On top of the regular stress that comes with the decision making, finances, and responsibility of taking on a major home repair or renovation — choosing and hiring a contractor can be a nerve-wracking experience. But, it doesn’t have to be! Here’s our comprehensive guide to making sure you go about choosing the best contractor for your project.


Reviews & Referrals

Modern social media has done wonders for empowering the customer! Sites like Facebook, Google, Yelp, and Home Advisor provide star-ratings and written commentary from people who have had experience with contractors in your area. Spend a few minutes to carefully read through these reviews and look for detailed comments that describe experiences that address similar interests to your project. For those less internet-savvy, start with your friends and family. Chances are, someone in your inner circle has had some contracting work done before. If they can’t recommend someone to call, they may at least be able to recommend who NOT to call!  The same applies with home inspectors, brokers and realtors - who can all guide you to a contractor that can bring your property up to code before you sell your home (or after you’ve purchased one).


Don’t Be Shy… CALL

In the “Age Of The Internet”, it’s become commonplace to do your shopping, social outreach, communications, and research through social media, google, etc.. However, hiring a contractor is NOT something that should be passively researched. After all, you are trusting someone with one of your most personal possessions: your home. Something as simple as an old fashioned phone call can tell you a lot about a contractor. For starters, will they answer your call? The #1 comment we get here at Mackey General Contractors is, “I’ve called a few places and you’re the first to answer my call”. When a contractor promptly answers or returns your calls (or responds to your emails, messages, or comments on social media) — they’re demonstrating one of the most important facets of hiring a contractor: communication. Communication is important when prospecting contractors, sure, but it becomes imperative after you’ve already hired one! So, if they’re not very responsive now — it can be telling of how they’ll respond when they already have your deposit.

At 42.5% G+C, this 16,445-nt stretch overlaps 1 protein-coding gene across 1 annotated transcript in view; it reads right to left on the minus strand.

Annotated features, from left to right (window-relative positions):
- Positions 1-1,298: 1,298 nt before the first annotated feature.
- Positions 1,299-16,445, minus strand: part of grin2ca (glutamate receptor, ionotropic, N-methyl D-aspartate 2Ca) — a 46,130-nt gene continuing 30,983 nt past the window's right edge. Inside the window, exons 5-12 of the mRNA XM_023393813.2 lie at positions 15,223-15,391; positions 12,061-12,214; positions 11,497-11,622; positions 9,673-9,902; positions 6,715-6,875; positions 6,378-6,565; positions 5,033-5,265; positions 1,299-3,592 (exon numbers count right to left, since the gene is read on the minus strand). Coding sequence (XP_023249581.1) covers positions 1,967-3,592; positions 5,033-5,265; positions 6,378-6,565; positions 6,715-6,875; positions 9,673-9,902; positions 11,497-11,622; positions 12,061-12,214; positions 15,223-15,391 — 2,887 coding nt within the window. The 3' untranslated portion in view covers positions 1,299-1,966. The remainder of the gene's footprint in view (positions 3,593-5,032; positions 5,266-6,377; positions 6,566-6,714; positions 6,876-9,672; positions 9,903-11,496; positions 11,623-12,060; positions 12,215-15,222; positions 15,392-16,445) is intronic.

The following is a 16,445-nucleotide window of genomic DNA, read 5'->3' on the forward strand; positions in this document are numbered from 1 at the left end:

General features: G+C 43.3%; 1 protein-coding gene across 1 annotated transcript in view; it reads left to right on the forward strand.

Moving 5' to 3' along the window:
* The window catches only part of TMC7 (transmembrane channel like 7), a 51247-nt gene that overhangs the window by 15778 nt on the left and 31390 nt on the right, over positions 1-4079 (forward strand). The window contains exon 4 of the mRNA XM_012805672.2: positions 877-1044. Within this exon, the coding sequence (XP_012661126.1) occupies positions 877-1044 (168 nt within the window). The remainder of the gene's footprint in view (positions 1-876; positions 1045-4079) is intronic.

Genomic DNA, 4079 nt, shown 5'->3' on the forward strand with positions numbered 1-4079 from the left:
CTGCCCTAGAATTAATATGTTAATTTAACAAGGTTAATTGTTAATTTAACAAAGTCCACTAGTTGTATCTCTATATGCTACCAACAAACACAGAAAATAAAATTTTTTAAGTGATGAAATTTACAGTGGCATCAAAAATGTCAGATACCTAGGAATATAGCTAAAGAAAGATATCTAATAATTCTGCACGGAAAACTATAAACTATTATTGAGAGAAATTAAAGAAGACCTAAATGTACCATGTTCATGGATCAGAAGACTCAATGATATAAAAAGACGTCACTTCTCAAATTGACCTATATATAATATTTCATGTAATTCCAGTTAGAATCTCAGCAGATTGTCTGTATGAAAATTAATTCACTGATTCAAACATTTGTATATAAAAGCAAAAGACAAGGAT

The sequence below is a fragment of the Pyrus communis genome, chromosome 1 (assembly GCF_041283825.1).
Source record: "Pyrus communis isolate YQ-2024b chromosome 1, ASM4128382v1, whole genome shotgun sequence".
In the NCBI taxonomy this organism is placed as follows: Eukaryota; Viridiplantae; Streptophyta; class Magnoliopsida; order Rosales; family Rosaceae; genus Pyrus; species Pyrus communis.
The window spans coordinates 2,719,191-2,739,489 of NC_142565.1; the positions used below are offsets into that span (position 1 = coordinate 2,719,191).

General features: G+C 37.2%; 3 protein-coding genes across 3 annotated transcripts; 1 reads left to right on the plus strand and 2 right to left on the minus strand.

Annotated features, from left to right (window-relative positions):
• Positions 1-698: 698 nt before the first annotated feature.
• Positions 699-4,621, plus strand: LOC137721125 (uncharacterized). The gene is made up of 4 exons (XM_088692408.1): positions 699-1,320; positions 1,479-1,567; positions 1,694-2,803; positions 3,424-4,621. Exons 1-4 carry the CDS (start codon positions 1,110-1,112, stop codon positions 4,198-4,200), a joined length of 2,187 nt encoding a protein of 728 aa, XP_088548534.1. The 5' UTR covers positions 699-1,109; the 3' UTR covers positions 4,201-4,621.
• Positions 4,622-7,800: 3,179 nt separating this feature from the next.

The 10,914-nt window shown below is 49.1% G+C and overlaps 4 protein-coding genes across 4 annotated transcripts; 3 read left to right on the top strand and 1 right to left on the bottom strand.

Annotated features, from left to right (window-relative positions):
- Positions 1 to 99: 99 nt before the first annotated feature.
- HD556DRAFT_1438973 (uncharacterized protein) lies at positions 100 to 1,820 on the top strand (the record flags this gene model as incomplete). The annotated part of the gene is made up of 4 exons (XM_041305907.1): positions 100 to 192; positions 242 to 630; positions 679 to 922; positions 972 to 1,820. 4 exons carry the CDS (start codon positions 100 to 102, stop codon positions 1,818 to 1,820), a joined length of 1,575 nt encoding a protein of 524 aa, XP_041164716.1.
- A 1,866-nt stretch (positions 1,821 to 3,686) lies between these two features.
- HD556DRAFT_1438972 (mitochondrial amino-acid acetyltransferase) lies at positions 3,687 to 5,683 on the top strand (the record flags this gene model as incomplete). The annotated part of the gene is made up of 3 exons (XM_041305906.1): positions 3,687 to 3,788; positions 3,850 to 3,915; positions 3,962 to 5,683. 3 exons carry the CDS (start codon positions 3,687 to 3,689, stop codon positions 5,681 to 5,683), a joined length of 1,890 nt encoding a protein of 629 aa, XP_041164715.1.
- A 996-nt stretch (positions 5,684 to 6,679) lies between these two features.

Set A Meeting

After you’ve read some reviews, made some calls, sent some emails and feel comfortable with your research — it’s time to set an appointment for some face time. Most contractors, like us, offer free estimates and are happy to schedule a time (at YOUR convenience) to meet and go over your project’s needs. This preliminary meeting can answer a lot of questions you probably have about the contractor. ‘Do they show up in a timely fashion?’ ‘Are they friendly?’ ‘Knowledgable?’ ‘Do they seem interested in your business?’ If the answer is ‘No’ to any of these questions; it can spell out disaster for your project — days, weeks, even months later. Meeting with the contractor should also ease any reservations you have about your project. Whether you’re in need of a repair or a renovation — you should feel comfortable and confident after meeting with a contractor. If you don’t, you shouldn’t proceed until you are. And, although sometimes the right solutions may be more expensive (or sometimes less expensive) than you thought — you should NEVER feel like you’re being pressured, up-sold (or even down-sold) on your project. A positive meeting should result in you feeling certain that your project was properly assessed and given the attention it deserves by a contractor who can handle the job. Taking on the burden of home repairs and renovations can be a stressful time for the homeowner. If all goes well, you should feel completely at ease after your consultation.


Ask For Examples & Referrals  

With todays latest technology at arms reach - there is just simply no excuse for a contractor not to have some high quality photos of their work. A prime example is “before and after” type photos. These show what a project looked like BEFORE the contractor started work — as well as the finished end-result. A common trick that sub-par contractors use is to show really nice finished photos of rooms, kitchens, bathrooms etc.. But, they don’t show ‘before’ photos to highlight what it is that they actually contributed. Be suspicious of contractors that choose only to highlight their ’after’ photos — as you can not tell what work was theirs, and what was not. Also, ask for referrals! A contractor that is willing to supply you with contact information for some of their recent customers is demonstrating pride and transparency in their work. Call up former clients to find out how their project went - and don’t be afraid to ask if their expectations were met.